Defense Attorneys in Arbery Trial Announce Plans to Appeal

The jury in the trial of the fatal shooting of Ahmaud Arbery found all three defendants guilty of murder and several other charges on Wednesday. Soon after the verdict was read, defense attorneys announced plans to appeal.

Attorneys for Gregory McMichael were the first to publicly declare they would appeal the decision. Later, an attorney for Travis McMichael also announced he would do the same.

Franklin and Laura Hogue, who defended Gregory McMichael, announced they would seek an appeal soon after the verdicts were announced, but they can only begin the process once sentencing is done.

Laura Hogue said she was "very disappointed" in the outcome of the trial.

Ahmaud Arbery Trial
Attorneys for Gregory and Travis McMichael announced they would appeal the jury's guilty verdicts in the Ahmaud Arbery trial. In this photo, Gregory McMichael is seen at the Glynn County Courthouse on November 22, 2021 in Brunswick, Georgia. Octavio Jones-Pool/Getty Images

Travis McMichael, who shot and killed Arbery, was found guilty on all nine counts against him. His father, Gregory, was found guilty of all but one count—malice murder. The third defendant, William "Roddie" Bryan Jr., was convicted on six of the nine charges that he faced.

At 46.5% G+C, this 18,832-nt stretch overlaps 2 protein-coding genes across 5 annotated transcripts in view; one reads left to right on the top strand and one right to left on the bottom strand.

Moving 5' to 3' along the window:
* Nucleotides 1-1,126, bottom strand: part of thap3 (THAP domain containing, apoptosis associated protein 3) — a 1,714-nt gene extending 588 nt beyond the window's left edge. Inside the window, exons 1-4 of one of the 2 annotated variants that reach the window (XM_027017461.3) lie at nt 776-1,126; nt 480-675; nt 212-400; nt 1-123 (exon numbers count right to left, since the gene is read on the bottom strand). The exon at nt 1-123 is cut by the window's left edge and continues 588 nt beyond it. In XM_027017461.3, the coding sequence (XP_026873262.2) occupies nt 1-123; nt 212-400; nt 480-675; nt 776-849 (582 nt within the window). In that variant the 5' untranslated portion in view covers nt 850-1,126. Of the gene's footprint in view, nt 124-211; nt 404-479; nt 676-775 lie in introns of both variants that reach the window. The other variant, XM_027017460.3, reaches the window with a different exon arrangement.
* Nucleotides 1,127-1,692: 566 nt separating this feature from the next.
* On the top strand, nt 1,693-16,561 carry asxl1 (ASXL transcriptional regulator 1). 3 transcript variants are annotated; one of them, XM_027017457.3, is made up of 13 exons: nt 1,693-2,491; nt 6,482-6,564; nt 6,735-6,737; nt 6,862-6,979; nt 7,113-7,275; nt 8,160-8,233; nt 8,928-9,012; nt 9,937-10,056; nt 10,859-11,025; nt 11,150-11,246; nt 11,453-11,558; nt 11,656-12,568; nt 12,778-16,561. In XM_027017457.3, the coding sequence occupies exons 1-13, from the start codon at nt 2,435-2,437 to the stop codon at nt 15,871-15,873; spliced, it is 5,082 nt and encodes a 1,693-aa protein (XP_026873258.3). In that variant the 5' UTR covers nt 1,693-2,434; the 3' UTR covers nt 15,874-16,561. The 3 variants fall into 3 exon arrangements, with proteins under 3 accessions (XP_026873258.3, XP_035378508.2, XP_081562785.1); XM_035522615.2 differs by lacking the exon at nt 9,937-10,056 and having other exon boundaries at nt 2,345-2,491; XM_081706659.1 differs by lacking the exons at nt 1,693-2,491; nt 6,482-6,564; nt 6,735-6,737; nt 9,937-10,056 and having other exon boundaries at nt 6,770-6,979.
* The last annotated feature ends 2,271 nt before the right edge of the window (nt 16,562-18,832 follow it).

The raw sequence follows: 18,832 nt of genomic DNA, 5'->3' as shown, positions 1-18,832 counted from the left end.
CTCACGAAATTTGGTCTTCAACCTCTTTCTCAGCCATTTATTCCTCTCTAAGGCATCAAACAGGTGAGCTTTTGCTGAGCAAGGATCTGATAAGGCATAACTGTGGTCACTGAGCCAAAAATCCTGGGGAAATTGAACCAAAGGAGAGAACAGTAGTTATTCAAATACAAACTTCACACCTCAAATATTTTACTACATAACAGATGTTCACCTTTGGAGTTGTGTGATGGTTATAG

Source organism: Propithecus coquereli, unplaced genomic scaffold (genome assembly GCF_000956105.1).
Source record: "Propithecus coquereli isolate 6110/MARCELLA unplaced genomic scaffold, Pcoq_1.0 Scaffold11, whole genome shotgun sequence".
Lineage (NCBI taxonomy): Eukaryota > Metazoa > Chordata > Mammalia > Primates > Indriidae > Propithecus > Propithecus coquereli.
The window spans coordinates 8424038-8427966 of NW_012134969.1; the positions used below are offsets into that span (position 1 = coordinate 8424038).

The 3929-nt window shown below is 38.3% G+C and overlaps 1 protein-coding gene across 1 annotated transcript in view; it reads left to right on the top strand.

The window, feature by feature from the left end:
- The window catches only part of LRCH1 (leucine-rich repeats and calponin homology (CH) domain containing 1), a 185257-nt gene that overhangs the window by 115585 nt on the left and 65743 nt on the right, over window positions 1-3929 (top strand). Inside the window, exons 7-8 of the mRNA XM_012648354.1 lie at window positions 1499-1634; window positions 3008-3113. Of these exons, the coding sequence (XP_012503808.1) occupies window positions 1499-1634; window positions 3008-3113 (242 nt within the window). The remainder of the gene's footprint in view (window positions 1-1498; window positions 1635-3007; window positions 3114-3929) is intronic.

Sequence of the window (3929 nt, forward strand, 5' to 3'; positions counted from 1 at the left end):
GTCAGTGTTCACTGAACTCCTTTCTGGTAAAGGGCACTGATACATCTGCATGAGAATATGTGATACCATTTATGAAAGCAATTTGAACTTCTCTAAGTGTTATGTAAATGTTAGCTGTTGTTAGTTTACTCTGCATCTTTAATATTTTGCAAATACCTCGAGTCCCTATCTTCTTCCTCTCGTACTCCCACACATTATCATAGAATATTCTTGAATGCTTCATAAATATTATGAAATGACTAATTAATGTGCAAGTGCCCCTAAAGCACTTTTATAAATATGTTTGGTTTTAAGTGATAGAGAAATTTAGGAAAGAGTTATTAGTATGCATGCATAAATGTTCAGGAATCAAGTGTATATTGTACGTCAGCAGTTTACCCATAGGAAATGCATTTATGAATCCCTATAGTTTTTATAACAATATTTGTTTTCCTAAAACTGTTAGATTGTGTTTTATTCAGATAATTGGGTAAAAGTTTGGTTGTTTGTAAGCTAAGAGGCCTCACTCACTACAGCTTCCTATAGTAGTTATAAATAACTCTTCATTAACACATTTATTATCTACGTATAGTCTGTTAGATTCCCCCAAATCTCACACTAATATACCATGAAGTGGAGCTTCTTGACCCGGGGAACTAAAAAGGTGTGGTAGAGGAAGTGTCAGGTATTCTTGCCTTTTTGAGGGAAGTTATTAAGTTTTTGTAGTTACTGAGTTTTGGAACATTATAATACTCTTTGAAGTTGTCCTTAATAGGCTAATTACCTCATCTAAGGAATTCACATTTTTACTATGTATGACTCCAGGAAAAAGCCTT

All three men face the possibility of life in prison when they are sentenced.

Jason Sheffield, an attorney for Travis McMichael, also told reporters he is planning to appeal the jury's guilty verdict.

"This is a very difficult day for Travis McMichael and Greg McMichael," Sheffield said to reporters outside the courthouse in Brunswick, Georgia. "These are two men who honestly believed that what they were doing was the right thing to do. However, a Glynn County jury has spoken. They have found them guilty. They will be sentenced."

Olga Izmaylova, a criminal defense lawyer from Georgia, indicated to Newsweek that she believed the jury had probably made up their minds early on in the trial. She also felt the defense will have a hard time having the decision overturned in an appeal.

"In this case, it's likely that most of the jurors were leaning toward conviction shortly after they began deliberations, which just means that they were convinced, beyond a reasonable doubt, that the defendants were guilty and the jurors didn't believe any of the explanations the defense presented, which is why their deliberations didn't take very long," Izmaylova said.

"While self-defense is a legal defense in Georgia, the factual circumstances in this case do not amount to self-defense," Izmaylova added. "And the defense did not present any other reasonable explanations for the murder of Mr. Arbery. Based on those reasons, I believe the jury reached a legally correct verdict, which is highly unlikely to be overturned on appeal."